Imagine if governments had a duty to protect the interests of future generations.
Convened by Griffith University’s Policy Hub’s Professor Susan Harris Rimmer, the EveryGen coalition is calling for a law reform agenda which holds decision makers accountable for Australia’s long-term interests.
The Wellbeing of Future Generations Act was first adopted in Wales where Ms Sophie Howe served six years as the first ever Commissioner for Future Generations.
The act embedded the protection of future generations into legislation, making sustainable development the organising principle of government.
EveryGen is excited to partner with the Centre for Policy Development to welcome Ms Howe’s visit to Australia, who will deliver the 2023 Menadue Oration and ignite public discourse about the potential of a Future Generations Act in Australia.
Amplifying the voices of current and future generations, EveryGen is a collaboration of multidisciplinary policy experts working to address intergenerational challenges, create an equitable, just and transformative path towards intergenerational justice.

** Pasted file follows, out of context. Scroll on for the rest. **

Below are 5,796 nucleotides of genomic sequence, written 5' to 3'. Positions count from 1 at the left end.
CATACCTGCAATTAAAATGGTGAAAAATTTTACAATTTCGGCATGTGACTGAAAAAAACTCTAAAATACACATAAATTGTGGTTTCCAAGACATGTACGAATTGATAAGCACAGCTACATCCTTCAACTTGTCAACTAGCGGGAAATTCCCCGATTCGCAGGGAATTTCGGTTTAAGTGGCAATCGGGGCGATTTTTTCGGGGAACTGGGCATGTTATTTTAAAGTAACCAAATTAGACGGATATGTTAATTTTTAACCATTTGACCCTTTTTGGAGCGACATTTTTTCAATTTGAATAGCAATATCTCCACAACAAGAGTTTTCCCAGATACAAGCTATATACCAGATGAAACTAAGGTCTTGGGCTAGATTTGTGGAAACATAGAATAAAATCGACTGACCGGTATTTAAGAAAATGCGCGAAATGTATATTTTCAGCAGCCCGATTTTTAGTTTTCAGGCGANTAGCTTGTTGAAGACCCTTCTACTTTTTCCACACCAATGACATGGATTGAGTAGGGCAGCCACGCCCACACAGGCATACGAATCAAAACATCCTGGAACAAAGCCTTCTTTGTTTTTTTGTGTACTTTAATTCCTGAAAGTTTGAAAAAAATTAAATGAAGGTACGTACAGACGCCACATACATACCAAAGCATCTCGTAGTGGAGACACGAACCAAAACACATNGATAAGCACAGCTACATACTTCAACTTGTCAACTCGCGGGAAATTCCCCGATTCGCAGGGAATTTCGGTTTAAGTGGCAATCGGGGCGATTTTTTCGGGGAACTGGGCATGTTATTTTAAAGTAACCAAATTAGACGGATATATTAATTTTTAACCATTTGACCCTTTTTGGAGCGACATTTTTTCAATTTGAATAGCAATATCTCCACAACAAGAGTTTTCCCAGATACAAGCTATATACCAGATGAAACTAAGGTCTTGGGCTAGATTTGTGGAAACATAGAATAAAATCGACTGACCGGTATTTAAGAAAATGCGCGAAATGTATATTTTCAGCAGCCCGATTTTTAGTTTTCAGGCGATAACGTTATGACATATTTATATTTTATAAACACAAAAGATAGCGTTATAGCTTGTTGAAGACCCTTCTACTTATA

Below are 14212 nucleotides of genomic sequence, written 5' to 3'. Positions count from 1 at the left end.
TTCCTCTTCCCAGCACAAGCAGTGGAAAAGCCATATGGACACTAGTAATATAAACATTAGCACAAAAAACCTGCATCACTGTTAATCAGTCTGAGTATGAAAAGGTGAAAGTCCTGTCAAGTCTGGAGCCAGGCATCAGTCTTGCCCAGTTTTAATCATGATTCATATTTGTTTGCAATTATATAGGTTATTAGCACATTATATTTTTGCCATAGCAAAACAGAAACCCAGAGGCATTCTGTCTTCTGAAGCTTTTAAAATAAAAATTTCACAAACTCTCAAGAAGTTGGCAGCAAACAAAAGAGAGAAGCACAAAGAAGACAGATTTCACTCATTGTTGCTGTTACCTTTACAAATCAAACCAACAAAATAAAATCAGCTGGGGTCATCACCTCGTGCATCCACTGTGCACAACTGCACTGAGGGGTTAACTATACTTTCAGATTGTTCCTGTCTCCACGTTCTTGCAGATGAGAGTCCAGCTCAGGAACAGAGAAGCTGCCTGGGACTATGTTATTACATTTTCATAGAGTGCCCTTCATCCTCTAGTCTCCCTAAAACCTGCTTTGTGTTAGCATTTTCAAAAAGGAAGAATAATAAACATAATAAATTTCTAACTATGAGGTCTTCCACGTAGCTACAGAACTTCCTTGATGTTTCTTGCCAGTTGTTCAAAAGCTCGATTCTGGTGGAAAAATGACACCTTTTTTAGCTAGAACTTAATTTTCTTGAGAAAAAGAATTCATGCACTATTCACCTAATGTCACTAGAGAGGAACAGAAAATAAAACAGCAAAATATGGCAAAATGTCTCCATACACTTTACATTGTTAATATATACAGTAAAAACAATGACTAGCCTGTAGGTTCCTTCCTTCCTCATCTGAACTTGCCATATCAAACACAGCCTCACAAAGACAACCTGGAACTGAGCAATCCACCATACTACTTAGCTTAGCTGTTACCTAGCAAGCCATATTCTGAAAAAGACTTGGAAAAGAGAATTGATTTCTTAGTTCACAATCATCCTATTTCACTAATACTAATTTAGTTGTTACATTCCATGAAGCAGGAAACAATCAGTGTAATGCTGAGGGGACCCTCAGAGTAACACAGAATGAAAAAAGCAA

“Australia needs a Future Generations Act and a Future Generations Commissioner, and we want parties to take this promise to the next election,” said Professor Harris Rimmer.
“Australia’s democratic system inherently prioritizes short term agenda to satisfy the majority rule in the current generation because of short electoral cycles.
“We must not compromise the wellbeing of future generations in the decisions we make today – climate, housing, aged care, skills, any aspect of policy.”
“The Act would empower organisations and public bodies to look beyond indicators like GDP which doesn’t account for well-being of citizen or protecting the environment.
The EveryGen project also wants to build the capabilities and leadership of public servants. Griffith Honours College Student Ms Kate McGuire said the Future Generations Act would impel public bodies to address the needs of future generations in all decisions and be accountable for their actions.
“It is our mission to amplify the voices of current and future generations and begin to discuss the long-term impacts of today’s policy decisions,” Ms McGuire said.
“Youth are struggling to feel positive about their future and we want to empower young people and build opportunities for future generations to exercise their agency.”